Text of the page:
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Seattle Art Museum (SAM)

In the Well of the Wave off Kanagawa, from the series Thirty-six Views of Mount Fuji

Photo: Colleen Kollar Zorn

In the Well of the Wave off Kanagawa, from the series Thirty-six Views of Mount Fuji


Katsushika Hokusai

Japanese, 1760 - 1849

One of the most recognizable images in the art world, Hokusai’s Great Wave is part of the series that depicts views of Mount Fuji in thirty-six different guises. Here, the sacred mountain is dwarfed and yet unmoved by the towering wave. First published for the New Year in 1831, this image was intended to be an auspicious one, not one depicting catastrophe, as perceived by many viewers today.
Woodblock print; ink and color on paper
10 3/16 x 14 15/16 in. (25.9 x 37.9cm)
Gift of Mary and Allan Kollar, in honor of the 75th Anniversary of the Seattle Art Museum
Provenance: Collection of Edwin (1889-1968) and Irma Grabhorn (1906-2003), San Francisco, California; by descent through the family; consigned to [Sebastian Izzard, New York]; sold to Allan Kollar, Seattle, Washington, 2007; to Seattle Art Museum, Seattle, Washington, 2009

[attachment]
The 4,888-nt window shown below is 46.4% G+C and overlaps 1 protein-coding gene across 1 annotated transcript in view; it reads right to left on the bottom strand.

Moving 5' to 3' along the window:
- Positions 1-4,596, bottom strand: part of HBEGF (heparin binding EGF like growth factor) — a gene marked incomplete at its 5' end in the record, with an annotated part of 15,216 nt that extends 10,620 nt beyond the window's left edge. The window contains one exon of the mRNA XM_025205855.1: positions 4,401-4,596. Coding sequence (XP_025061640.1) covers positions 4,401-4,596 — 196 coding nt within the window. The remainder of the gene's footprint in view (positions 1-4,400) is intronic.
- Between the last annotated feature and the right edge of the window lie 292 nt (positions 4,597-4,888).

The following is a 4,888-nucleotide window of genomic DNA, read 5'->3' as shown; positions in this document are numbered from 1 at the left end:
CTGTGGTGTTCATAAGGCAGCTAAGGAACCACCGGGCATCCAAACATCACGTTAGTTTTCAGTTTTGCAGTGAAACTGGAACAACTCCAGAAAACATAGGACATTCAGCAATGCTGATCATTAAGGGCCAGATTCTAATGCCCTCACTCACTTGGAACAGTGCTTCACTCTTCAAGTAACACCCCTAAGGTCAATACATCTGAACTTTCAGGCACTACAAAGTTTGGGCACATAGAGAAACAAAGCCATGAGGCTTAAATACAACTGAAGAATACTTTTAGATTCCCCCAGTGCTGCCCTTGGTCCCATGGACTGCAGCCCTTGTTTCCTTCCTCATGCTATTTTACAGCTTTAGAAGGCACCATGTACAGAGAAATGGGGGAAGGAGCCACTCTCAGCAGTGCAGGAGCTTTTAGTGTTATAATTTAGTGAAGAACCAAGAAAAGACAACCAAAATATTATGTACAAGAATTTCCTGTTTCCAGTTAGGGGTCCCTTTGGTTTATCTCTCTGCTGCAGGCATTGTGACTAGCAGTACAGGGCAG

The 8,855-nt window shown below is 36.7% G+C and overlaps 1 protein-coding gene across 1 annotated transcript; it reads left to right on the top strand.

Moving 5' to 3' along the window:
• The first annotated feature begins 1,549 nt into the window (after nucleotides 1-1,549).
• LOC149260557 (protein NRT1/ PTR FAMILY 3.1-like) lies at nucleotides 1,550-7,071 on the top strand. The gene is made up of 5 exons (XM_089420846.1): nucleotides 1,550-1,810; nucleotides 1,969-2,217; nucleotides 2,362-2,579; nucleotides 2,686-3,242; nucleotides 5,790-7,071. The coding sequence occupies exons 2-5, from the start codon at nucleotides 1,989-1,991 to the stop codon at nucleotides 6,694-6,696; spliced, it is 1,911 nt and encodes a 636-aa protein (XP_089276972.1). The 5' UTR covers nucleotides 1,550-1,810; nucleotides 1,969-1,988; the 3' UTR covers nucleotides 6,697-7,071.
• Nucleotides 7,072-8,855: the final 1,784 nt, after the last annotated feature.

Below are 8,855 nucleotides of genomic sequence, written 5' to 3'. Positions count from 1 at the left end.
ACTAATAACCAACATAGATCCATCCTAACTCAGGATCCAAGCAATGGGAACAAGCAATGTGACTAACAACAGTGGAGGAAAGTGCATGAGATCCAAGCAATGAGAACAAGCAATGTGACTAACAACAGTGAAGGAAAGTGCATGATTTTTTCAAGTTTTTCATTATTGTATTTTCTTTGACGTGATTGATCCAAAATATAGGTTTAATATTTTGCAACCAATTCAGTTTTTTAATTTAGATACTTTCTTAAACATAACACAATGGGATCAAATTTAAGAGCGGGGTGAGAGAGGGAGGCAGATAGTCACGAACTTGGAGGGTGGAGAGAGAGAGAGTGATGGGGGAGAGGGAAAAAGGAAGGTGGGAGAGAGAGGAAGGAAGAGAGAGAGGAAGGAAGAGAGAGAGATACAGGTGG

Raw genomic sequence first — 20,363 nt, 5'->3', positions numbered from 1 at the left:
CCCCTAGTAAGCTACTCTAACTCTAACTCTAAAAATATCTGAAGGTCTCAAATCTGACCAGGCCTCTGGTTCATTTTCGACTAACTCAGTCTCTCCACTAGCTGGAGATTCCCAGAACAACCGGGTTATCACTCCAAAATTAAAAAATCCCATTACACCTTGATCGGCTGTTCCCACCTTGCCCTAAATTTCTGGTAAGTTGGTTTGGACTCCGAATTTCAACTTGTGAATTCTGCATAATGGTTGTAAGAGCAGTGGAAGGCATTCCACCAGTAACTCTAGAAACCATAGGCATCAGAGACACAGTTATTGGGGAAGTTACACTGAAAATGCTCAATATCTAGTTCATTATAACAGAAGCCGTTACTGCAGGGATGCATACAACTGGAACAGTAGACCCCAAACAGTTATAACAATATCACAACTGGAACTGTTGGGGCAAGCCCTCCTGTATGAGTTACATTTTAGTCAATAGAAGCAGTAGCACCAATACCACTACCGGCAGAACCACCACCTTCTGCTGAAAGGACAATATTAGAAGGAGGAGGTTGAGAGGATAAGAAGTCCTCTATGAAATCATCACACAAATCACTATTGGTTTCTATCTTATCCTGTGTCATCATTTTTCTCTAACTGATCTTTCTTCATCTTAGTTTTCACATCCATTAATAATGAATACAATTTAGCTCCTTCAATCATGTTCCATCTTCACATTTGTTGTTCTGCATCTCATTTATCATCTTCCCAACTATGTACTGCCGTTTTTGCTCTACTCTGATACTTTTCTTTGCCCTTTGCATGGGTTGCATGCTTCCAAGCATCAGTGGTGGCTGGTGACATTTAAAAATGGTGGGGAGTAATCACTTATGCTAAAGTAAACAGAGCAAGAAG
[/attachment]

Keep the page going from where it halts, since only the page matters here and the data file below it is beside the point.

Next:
Photo: Colleen Kollar Zorn
Not currently on view


Exhibition HistorySeattle, Washington, Seattle Asian Art Museum, Fleeting Beauty: Japanese Woodblock Prints, Apr. 1 - July 4, 2010. Text by Catherine Roche. Cat. no. 42, reproduced p. 65.

Seattle, Washington, Seattle Art Museum, Luminous: The Art of Asia, Oct. 13, 2011 - Jan. 8, 2012.

Seattle, Washington, Seattle Asian Art Museum, Boundless: Stories of Asian Art, Feb. 8, 2020 - ongoing [on view Oct. 29, 2021 - Jan. 16, 2022].
Published ReferencesIshikawa, Chiyo, ed. A Community of Collectors: 75th Anniversary Gifts to the Seattle Art Museum. Seattle, Washington: Seattle Art Museum, 2007; reproduced pp. 6, 172 (no. 147).

Junker, Patricia. Albert Bierstadt, Puget Sound on the Pacific Coast: A Superb Vision of Dreamland, in association with Beauty and Bounty: American Art in the Age of Exploration. Seattle, Washington: Seattle Art Museum in association with University of Washington Press, 2011; pp. 55, 57, reproduced fig. 3.16 [not in exhibition].

Seattle Art Museum respectfully acknowledges that we are on Indigenous land, the traditional territories of the Coast Salish people. We honor our ongoing connection to these communities past, present, and future.

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